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The second in a glorious epic of political intrigue, sorcery and romance: an ancient prophecy and a new evil threaten the country: perfect for fans of Robin Hobb and Elizabeth Moon.

The Prophecy of the Key is coming to pass, promising chaos and destruction for Lusara and its people.

Robert Douglas, the new Duke of Haddon, has been banished from the sorcerers’ hidden colony, for he will neither bow to the will of the ruling council, nor will he use his banned magical powers to overthrow the usurper King Selar.

But he cannot hide out at his estate, for his reckless brother Finnlay, believed dead by most of Lusara, has left the Enclave and is headed straight for trouble.

And Jenn needs his help again too. She’s been learning to live the life of a noblewoman whilst secretly using her own powers to help those fighting the Guide’s punitive new laws – but Lusara’s queen has asked for her help, leaving her no choice but to call on Robert and the Bond they share . . .

And all the while the Angel of Darkness, a sorcerer of immense power, has been using his position as an Alderman close to the usurper king to foment his own dastardly plans for Lusara.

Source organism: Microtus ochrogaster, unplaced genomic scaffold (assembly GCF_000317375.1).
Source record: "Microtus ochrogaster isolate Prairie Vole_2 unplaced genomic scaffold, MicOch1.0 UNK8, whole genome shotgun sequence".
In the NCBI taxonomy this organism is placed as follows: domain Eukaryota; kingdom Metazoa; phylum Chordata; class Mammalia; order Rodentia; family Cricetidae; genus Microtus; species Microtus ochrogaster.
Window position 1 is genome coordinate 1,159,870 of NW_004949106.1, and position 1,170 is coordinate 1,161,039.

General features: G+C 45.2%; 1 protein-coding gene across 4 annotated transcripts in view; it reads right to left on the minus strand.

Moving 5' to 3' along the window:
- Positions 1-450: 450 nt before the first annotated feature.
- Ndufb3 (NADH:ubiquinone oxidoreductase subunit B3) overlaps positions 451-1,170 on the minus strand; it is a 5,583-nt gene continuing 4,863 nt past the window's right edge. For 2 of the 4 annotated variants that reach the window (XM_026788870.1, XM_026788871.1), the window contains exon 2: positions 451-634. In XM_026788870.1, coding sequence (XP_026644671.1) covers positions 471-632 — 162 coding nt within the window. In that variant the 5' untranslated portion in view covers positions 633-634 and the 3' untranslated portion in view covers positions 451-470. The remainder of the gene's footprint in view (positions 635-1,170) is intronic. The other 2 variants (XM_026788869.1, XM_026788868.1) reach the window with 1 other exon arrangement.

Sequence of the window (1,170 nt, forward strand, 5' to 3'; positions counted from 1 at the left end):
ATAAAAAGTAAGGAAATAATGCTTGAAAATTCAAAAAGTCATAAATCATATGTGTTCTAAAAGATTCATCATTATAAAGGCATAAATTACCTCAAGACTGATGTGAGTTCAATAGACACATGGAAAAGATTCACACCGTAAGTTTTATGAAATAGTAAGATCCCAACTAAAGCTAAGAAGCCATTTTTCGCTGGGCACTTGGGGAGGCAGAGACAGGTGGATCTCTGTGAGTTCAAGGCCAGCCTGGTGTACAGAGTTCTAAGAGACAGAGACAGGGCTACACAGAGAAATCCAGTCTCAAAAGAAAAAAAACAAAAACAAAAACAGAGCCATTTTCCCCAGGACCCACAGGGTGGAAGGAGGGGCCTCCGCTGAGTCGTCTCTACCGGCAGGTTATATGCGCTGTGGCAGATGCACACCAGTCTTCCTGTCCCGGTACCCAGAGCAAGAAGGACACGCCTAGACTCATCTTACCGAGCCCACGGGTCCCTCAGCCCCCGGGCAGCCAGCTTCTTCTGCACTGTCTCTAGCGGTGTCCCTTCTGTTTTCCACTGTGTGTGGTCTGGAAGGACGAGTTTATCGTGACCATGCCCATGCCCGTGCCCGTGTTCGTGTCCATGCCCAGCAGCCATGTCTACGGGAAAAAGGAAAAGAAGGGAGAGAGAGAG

Once again, Lusara sits on the brink of cataclysm . . .


Romping high fantasy of sword fights and sorceries, evil tyrants and reluctant heroes . . . it's all there, but with more style than most
British Fantasy Society
Plenty of adventure, magic and hints of romance keep things lively
Jacoby gets readers hooked
Jacoby's Book of Elita has an attractive sense of the difficulties of reclaiming lost knowledge and of the sheer fag of getting around a mediaeval landscape on horseback and on foot. She neatly balances her hero's sense of honour and his sense of duty. [She] has a good eye for her set pieces - sieges, escapes, sorcerous duels - but is also sensitive to emotions
Roz Kaveney
The Elita series is one to watch
Line One
Kate Jacoby looks set to make a mark for herself in the field
British Fantasy Society
One of the better epics . . . Jacoby has proven herself adept at infusing her high fantasy with a memorable cast of characters displaying some depth and a well-delineated world enriched by a system of magic and mythos characterised by enough originality to set her work apart from more standard fare. Add to this storytelling skills that evince a maturity uncommon for a relatively new author and one is faced with a damned good read as well. One of the best epics of the year
SF Site
A good story and a fun read . . . two compelling characters with human responses to their dilemmas . . . the magic in this book is both well thought-out and believably told. I want to know what happens to Robert and Jenn
Infinity Plus
Inventive stuff . . . a true fantasy epic
Line One